The Florida Senate president opposes changes to mail voting

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Vote-by-mail ballot dropoff sign in Pinellas County, Florida. By Seán Kinane / WMNF News (Oct. 2018).

©2024 The News Service of Florida

Casting doubt on the bill’s future, Senate President Kathleen Passidomo on Tuesday voiced opposition to a proposal that would scale back voting by mail.

Asked by a reporter if she agreed with the proposal (SB 1752) by Sen. Blaise Ingoglia, R-Spring Hill, Passidomo simply replied, “No.”

The Naples Republican said many seniors in her district prefer voting by mail.

Ingoglia’s proposal would allow voting by mail only for certain groups, such as people who would be absent from their home counties, people who have illnesses or disabilities that prevent them from going to polling places and members of the military stationed overseas.

Also, it would require that vote-by-mail ballots be requested for each election and would limit where ballots can be dropped off to elections supervisors’ main and branch offices.

Republican lawmakers in the past advanced voting by mail but started to reverse course after former President Donald Trump raised questions about the process.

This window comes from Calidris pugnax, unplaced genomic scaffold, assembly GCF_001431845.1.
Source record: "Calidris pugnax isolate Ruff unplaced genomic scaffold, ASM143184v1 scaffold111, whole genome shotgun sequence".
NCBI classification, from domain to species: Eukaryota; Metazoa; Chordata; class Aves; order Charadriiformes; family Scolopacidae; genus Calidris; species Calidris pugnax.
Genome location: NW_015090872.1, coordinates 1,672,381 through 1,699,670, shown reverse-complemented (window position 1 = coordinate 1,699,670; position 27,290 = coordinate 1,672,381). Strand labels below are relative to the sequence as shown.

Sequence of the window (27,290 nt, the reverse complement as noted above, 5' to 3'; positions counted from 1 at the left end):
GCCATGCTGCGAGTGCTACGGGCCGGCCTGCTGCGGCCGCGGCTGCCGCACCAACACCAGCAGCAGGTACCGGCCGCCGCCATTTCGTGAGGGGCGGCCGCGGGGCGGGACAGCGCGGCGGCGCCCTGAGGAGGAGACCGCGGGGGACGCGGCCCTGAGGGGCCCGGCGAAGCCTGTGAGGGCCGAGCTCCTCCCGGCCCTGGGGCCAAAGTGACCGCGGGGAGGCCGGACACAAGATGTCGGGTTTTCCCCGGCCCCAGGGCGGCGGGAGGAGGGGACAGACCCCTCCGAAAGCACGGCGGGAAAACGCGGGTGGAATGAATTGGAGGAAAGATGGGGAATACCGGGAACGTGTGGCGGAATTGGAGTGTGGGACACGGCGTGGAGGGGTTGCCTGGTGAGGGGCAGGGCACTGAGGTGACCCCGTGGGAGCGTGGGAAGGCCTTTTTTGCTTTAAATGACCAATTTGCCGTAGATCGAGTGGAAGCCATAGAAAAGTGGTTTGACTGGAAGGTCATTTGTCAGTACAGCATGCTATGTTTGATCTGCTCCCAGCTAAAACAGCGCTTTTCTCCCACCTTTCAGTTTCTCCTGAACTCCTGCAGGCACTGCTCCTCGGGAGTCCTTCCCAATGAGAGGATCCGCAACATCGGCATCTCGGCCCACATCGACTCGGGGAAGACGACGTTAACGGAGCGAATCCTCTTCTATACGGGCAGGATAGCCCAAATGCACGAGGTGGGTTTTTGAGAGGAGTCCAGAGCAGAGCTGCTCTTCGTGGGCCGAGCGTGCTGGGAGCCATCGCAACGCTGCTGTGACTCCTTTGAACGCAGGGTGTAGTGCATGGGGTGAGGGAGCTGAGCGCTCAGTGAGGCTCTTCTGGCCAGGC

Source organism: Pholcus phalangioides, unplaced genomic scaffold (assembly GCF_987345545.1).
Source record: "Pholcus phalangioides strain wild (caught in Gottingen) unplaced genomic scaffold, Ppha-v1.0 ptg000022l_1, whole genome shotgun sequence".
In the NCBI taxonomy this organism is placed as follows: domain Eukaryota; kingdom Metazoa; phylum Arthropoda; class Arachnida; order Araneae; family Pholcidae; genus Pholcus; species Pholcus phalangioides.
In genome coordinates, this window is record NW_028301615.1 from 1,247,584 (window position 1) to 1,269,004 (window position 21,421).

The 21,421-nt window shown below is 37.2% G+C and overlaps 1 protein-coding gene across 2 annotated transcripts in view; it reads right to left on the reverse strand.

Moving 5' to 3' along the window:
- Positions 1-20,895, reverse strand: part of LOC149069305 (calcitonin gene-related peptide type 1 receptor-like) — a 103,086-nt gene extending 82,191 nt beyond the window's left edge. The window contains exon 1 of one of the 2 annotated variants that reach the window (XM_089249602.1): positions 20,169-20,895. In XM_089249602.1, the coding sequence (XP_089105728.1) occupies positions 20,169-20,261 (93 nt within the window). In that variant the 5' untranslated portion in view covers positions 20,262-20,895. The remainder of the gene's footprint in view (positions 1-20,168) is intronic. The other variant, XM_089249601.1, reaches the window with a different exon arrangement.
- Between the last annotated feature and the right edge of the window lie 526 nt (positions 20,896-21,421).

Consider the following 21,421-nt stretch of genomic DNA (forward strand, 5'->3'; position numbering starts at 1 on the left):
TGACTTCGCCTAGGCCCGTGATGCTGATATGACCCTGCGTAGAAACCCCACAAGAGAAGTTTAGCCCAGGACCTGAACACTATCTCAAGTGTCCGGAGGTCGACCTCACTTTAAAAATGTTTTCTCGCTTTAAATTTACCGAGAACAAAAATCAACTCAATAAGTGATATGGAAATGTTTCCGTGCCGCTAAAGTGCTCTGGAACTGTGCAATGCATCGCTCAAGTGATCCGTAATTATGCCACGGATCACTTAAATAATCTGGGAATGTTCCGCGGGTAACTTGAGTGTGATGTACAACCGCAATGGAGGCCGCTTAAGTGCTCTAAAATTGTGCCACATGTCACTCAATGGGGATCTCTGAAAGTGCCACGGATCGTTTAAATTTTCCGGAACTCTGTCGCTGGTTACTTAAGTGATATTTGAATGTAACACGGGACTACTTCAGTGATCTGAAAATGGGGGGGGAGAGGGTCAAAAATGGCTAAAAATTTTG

Political and legal battles about voting by mail have repeatedly flared after the method was heavily used during the 2020 election — particularly by Democrats.

“I just think that the way we are going about this right now, the safest way to do it (vote) is in person,” Ingoglia said Monday. “I understand where it came from. So, if I’m at odds with some Republicans, that is nothing new.”

Ingoglia, a former Republican Party of Florida chair, noted his proposal would also expand in-person early voting at designated polling sites.

Mail-in ballots currently can be returned to early voting sites.

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